Kathleen Reay, Ph.D., who has been teaching EMDR for 12 years, has worked extensively with traumatic material with pregnancy clients. Dr. Reay stresses that good clinical judgment must always be used.
Dr. Reay says she’s never come across any safety issues in her work with pregnant clients and she believes there are extensive benefits to working through traumatic material while pregnant. However, Dr. Reay says that when the mother has a pre-existing medical or physical issue, or if she is in her third trimester, she discusses her work with her client’s physician, before beginning any treatment with EMDR, in order to ensure safety. She also says it’s important to discuss the treatment with the mom, too, assuring her she may stop the session(s) at any time.
Dr. Reay believes the benefits to processing traumatic material during pregnancy are twofold. One, it helps the mom work out her own traumatic attachment issues (perhaps related to abuse) and addresses pervasive emotional dysregulation, thus promoting self-regulation, appropriate regulation of her baby and a secure attachment with her uborn and newborn.
Two, EMDR can be used to strengthen the mom’s own resources and positive attitudes about her upcoming birth, such as positive beliefs that she will be able to get the support shes needs, and EMDR can be used to reinforce whatever birth practice the mom chooses to use, including Lamaze’s Healthy Birth Practices.
Julie Greene is an EMDR trainer with extensive experience with pregnancy and trauma. She has been practicing EMDR since 1998 and teaching since 2005. Ms. Greene says as a trainer as well as a clinician, she stresses caution and safety first. She has extensive experience with using EMDR during pregnancy, and has an integrative approach, using mindfulness in her practice as well.
Like Dr. Reay, Ms. Greene uses EMDR to do resource development with any pregnant client, in order to strengthen inner feelings of self-efficacy and emotional flexibility.
Also like Dr. Reay, her cautionary clinical signals are if the mom was either in her third trimester or experiencing physical difficulties, she first speaks to her client’s physician, in order to assess whether or not to proceed with the trauma treatment.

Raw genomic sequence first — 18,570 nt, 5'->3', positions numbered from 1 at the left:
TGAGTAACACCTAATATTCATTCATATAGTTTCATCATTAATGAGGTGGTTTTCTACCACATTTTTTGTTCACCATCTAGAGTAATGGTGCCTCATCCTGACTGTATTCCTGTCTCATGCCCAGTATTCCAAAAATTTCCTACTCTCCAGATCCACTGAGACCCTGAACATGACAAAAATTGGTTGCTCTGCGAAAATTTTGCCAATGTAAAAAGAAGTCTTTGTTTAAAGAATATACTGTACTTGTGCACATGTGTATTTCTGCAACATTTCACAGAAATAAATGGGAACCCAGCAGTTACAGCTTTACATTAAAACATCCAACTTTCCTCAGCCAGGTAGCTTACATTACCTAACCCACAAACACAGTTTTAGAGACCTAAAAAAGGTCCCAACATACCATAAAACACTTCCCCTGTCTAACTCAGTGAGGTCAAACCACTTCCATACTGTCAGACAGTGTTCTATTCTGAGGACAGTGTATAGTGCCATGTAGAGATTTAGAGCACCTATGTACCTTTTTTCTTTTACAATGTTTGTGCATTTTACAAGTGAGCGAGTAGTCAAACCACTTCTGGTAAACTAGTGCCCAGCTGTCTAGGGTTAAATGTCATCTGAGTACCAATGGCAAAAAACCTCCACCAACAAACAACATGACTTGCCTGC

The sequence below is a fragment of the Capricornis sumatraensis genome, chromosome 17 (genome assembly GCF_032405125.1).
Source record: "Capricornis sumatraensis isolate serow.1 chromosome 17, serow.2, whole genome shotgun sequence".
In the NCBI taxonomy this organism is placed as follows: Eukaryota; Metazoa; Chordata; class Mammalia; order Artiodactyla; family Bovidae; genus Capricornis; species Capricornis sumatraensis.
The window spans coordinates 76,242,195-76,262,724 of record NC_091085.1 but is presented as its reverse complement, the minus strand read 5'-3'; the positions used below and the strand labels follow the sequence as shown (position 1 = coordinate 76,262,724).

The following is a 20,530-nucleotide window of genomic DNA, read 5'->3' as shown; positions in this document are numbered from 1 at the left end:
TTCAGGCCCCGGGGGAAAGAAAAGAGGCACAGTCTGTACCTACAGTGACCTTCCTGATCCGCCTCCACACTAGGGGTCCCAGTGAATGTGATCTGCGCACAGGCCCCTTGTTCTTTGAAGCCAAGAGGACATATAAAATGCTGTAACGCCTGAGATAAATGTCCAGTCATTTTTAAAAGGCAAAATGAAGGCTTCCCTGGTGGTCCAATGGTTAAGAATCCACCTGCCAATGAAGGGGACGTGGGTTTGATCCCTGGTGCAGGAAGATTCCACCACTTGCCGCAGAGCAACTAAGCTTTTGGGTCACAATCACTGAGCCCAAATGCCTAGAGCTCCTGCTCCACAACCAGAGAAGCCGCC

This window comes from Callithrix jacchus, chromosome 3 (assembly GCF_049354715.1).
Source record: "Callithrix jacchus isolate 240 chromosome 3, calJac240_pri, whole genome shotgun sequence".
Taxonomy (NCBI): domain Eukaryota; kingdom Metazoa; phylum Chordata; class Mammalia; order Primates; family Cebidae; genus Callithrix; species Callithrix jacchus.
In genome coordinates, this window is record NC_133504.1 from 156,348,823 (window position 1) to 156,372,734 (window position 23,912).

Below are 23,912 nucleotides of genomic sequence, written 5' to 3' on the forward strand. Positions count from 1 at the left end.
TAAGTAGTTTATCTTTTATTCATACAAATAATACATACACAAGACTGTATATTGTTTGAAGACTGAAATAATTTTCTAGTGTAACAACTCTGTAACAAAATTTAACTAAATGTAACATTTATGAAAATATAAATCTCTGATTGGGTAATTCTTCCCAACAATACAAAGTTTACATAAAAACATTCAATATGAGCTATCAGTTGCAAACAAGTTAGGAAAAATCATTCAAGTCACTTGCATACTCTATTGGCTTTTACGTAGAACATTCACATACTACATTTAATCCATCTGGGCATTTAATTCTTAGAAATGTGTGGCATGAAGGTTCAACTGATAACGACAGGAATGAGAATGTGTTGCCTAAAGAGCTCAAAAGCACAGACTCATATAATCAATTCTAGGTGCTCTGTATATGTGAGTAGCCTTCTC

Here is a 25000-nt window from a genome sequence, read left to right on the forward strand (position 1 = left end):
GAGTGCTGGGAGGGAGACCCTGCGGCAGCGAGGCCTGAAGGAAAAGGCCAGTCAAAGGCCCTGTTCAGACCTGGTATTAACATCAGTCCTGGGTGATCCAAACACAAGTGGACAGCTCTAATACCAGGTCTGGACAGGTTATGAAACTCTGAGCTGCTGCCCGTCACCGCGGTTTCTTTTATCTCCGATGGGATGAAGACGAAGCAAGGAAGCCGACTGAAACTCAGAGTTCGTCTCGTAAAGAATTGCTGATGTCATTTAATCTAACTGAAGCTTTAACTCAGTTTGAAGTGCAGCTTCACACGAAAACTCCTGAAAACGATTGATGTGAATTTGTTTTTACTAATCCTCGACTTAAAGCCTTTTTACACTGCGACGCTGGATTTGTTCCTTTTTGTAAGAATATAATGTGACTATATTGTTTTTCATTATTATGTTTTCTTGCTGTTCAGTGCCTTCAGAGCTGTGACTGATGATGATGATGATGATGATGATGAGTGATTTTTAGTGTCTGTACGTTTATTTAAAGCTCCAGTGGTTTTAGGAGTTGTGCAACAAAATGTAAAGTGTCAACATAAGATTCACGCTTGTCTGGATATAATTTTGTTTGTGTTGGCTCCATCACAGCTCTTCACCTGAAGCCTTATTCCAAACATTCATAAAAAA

Generally, her thoughts are the benefits to the baby are usually higher than the risk. Ms. Greene says the best reasons to do EMDR trauma work during pregnancy are when there are issues stuck in the mom’s bodymind related to pregnancy and birth. For example, she says, if the mom is terrified and stressed the entire pregnancy, there is a benefit to the current pregnancy to clear this out of the mother’s system using EMDR.
Or, if the client has traumatic history, such as sexual abuse, locked in her body, this can cause a lot of mental and emotional difficulty during pregnancy. There may be a lot of shame and negative thoughts and feelings about her body, the pregnancy, and fears of becoming a parent. Ms. Greene says EMDR is a good way to release this.
Like Dr. Reay, Ms. Greene uses EMDR to help her clients access and strengthen their internal resources, so they feel and believe they made good decisions that are right for them for their personal birth and parenting experience.
To sum up, when processing traumatic material with EMDR with pregnant women, these clinicians used caution and followed good clinical guidelines, tailoring the treatment to the individual woman, and generally believed the benefits regarding birthing and parenting confidence outweighed the harm.
EMDR Institute, Inc. (2012). Research Overview. Retrieved July 29, 2012 from http://www.emdr.com/general-information/research-overview.html
Johnson, K. (2012). The effects of maternal stress and anxiety during pregnancy. Retrieved September 25, 2012 from http://bit.ly/QhNyIq
LeClaire, Michell O’Neill (2000). HypnoBirthing- the original method. Chicago: Papyrus Press.
Mulder, E.J.H., Robles de Medina, P.G., Huiznik, A.C., Van den Burgh, B.R.H. & Buitelaar, J.K., &Visser, G.H.A., (2002). Prenatal maternal stress: effects on pregnancy and the (unborn) child.Early Human Development, 70, 3-14.
Parnell, L. (2007). A therapist’s guide to EMDR: Tools and techniques for successful treatment. New York: W.W. Norton & Co.
SAMHSA National Registry of Evidence-Based Programs & Practices (NREPP) (2012). Eye movement desensitization and reprocessing. Retrieved July 29, 2012 from http://nrepp.samhsa.gov/ViewIntervention.aspx?id=199
Wood, J. PTSD and Childbirth. Retrieved July 29, 2012 from http://www.womensmentalhealth.org/posts/ptsd-and-pregnancy/